The Sika VFS flow sensor that is usually installed alongside Mitsubushi EcoDan heat pumps has an output of 0.5V at 5L/min and 3.5V at 100L/min. The following lists typical flow rates and Sika VFS output voltages that we might see from a range of heat pump sizes:

  • 5kW heat output at a dT of 5K is ~14 L/min (0.78V)

  • 8kW heat output at a dT of 5K is ~23 L/min (1.07V)

  • 11kW heat output at a dT of 5K is ~32 L/min (1.35V)

  • 14kW heat output at a dT of 5K is ~40 L/min (1.61V)

We can see that at 23, 32 & 40 L/min the output voltage is higher than the 0-1.024V range of the analog input on the emonTx4. We therefore need to scale this voltage down to better fit the emonTx4 input voltage range. This can be done with a simple voltage divider.

In the example pictured below I have choosen a voltage divider with equal values for both top and bottom resistors, 100k each. This halves the voltage seen at the emonTx4 analog input pin. 1.61V will now become 0.8V and the maximum measurable flow rate is just over 50L/min.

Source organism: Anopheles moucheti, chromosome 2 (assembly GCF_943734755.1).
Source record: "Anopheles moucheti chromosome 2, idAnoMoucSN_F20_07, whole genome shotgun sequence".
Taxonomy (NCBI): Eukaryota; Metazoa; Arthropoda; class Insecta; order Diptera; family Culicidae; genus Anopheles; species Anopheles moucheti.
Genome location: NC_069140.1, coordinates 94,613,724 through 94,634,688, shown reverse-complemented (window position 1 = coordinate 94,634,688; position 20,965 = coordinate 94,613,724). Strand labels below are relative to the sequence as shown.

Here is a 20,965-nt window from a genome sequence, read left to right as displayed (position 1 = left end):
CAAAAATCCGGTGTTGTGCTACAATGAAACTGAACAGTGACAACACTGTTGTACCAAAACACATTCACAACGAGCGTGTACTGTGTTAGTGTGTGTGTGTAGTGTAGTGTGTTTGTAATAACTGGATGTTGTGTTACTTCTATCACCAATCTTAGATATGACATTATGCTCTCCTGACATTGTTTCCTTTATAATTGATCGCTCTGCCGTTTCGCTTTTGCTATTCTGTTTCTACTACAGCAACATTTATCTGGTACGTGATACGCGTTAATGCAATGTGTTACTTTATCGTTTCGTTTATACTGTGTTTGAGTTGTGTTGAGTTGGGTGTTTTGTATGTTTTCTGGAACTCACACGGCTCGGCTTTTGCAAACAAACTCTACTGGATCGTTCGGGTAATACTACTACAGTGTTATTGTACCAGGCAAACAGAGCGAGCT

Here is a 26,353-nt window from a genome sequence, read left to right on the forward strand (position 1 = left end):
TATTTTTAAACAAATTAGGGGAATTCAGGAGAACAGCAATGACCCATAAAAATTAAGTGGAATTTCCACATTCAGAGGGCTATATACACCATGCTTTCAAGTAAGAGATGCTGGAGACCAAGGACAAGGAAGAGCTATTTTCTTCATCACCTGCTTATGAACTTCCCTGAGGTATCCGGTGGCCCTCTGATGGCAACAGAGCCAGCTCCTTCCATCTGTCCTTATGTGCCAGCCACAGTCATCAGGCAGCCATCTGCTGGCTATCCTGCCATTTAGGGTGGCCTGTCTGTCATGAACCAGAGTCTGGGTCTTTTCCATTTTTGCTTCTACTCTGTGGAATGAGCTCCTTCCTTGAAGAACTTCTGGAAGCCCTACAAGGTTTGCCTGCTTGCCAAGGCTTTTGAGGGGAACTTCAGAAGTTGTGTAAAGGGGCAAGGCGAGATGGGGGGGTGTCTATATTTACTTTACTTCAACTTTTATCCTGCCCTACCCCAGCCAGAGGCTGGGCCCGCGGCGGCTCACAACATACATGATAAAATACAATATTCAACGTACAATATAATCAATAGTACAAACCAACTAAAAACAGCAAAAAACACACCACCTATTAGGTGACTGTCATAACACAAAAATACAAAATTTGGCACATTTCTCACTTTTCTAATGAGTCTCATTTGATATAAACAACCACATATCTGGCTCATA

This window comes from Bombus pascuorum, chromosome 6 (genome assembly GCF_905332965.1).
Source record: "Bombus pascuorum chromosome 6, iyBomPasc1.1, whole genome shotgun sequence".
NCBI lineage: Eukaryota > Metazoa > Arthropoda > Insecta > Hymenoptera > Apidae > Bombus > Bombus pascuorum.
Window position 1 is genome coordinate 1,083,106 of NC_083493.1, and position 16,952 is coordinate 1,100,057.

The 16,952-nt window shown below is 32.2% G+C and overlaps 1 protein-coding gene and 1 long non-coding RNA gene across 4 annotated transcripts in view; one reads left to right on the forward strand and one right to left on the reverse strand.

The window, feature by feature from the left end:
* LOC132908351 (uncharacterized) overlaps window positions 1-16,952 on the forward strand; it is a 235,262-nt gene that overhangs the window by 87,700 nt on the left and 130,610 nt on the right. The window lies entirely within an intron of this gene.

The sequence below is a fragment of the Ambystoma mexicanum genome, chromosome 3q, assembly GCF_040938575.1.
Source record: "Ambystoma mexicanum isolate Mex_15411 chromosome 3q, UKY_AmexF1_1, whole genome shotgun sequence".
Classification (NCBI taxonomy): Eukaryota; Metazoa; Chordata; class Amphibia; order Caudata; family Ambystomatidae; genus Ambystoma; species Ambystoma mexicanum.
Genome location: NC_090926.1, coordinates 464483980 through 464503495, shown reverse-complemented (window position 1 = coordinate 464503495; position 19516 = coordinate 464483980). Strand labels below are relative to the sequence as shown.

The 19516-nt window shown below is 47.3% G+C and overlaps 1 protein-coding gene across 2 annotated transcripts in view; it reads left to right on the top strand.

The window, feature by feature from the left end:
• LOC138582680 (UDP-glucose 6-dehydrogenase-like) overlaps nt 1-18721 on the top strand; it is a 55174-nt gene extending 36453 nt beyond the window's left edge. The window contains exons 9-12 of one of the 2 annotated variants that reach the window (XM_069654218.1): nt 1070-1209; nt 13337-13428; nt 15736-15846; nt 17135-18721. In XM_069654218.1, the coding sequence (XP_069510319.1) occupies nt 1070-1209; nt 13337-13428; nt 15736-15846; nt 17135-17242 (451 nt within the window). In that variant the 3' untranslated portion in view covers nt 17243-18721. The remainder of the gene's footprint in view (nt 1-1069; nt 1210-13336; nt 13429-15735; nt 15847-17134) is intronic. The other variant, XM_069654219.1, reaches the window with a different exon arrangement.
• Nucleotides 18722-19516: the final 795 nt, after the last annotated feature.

Different voltage divider values can be choosen to best fit the range of flow rates expected.



4. Firmware

The following example emonTx4 heat pump monitoring firmware is an adaptation of the main EmonTx4 firmware. In order to make more room in the radio packet payload to send the additional analog reading, flow rate, heat output value and four temperature sensors, it reduces the number of CT channel readings sent via radio to 3 channels, which is enough to monitor heat pump consumption, central heating pumps and an immersion heater.


5. Basestation or Wi-Fi adapter

The emonTx4 can transmit its data via:

  1. 433 MHz radio to a receiving emonBase basestation or emonPi.

  2. USB cable direct connection to an emonBase/emonPi

  3. Direct WiFi using an expansion board.

See guides:

If transmitting via 433 MHz radio, the following emonhub.conf node decoder is required to decode the radio packet data:

  nodename = emonTx4_17
    names = MSG, Vrms, P1, P2, P3, E1, E2, E3, analog, flowrate, heat, FT, RT, FT2, RT2, pulse
    datacodes = L,h,h,h,h,l,l,l,h,h,h,h,h,h,h,L
    scales = 1,0.01,1,1,1,1,1,1,1,0.01,1,0.01,0.01,0.01,0.01,1
    units = n,V,W,W,W,Wh,Wh,Wh,a,Lmin,W,C,C,C,C,p

6. Emoncms & MyHeatpump app

Emoncms includes an application specific heat pump dashboard available in the Apps module. The following video gives a good overview of what this dashboard can do, how to access daily electricity consumption and heat output data as well as detailed system temperature and power data.

There’s also a little feature shown briefly at the end that simulates the heat output and COP of the heat pump based on the Carnot COP equation.

It’s also worth checking out David Bowen (@MyForest) heat pump app, see community forum post: Heat Pump Experimentation App - Release News.